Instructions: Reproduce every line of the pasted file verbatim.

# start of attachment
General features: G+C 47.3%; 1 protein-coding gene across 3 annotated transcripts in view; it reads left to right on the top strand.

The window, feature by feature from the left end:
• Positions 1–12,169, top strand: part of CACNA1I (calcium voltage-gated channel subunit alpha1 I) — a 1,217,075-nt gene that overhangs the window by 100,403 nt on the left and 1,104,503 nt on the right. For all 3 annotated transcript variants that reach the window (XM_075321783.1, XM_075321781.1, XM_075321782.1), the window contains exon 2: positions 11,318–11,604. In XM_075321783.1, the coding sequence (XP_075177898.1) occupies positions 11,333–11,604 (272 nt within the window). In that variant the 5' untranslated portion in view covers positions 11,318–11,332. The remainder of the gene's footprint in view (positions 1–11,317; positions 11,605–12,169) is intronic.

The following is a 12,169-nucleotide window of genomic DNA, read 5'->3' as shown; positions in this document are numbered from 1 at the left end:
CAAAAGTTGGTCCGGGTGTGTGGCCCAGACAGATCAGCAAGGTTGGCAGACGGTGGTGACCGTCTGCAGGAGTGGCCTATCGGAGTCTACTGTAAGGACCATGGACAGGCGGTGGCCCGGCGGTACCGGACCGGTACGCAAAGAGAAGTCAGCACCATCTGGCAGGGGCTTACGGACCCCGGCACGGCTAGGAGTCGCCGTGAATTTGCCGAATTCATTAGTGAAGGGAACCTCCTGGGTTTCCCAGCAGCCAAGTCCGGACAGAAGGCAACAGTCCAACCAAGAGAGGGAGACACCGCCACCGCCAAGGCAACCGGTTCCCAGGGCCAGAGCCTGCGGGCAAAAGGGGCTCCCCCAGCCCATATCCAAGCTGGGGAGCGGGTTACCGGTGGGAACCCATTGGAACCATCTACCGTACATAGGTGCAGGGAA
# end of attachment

General features: G+C 47.3%; 1 protein-coding gene across 3 annotated transcripts in view; it reads left to right on the top strand.

The window, feature by feature from the left end:
• Positions 1–12,169, top strand: part of CACNA1I (calcium voltage-gated channel subunit alpha1 I) — a 1,217,075-nt gene that overhangs the window by 100,403 nt on the left and 1,104,503 nt on the right. For all 3 annotated transcript variants that reach the window (XM_075321783.1, XM_075321781.1, XM_075321782.1), the window contains exon 2: positions 11,318–11,604. In XM_075321783.1, the coding sequence (XP_075177898.1) occupies positions 11,333–11,604 (272 nt within the window). In that variant the 5' untranslated portion in view covers positions 11,318–11,332. The remainder of the gene's footprint in view (positions 1–11,317; positions 11,605–12,169) is intronic.

The following is a 12,169-nucleotide window of genomic DNA, read 5'->3' as shown; positions in this document are numbered from 1 at the left end:
CAAAAGTTGGTCCGGGTGTGTGGCCCAGACAGATCAGCAAGGTTGGCAGACGGTGGTGACCGTCTGCAGGAGTGGCCTATCGGAGTCTACTGTAAGGACCATGGACAGGCGGTGGCCCGGCGGTACCGGACCGGTACGCAAAGAGAAGTCAGCACCATCTGGCAGGGGCTTACGGACCCCGGCACGGCTAGGAGTCGCCGTGAATTTGCCGAATTCATTAGTGAAGGGAACCTCCTGGGTTTCCCAGCAGCCAAGTCCGGACAGAAGGCAACAGTCCAACCAAGAGAGGGAGACACCGCCACCGCCAAGGCAACCGGTTCCCAGGGCCAGAGCCTGCGGGCAAAAGGGGCTCCCCCAGCCCATATCCAAGCTGGGGAGCGGGTTACCGGTGGGAACCCATTGGAACCATCTACCGTACATAGGTGCAGGGAA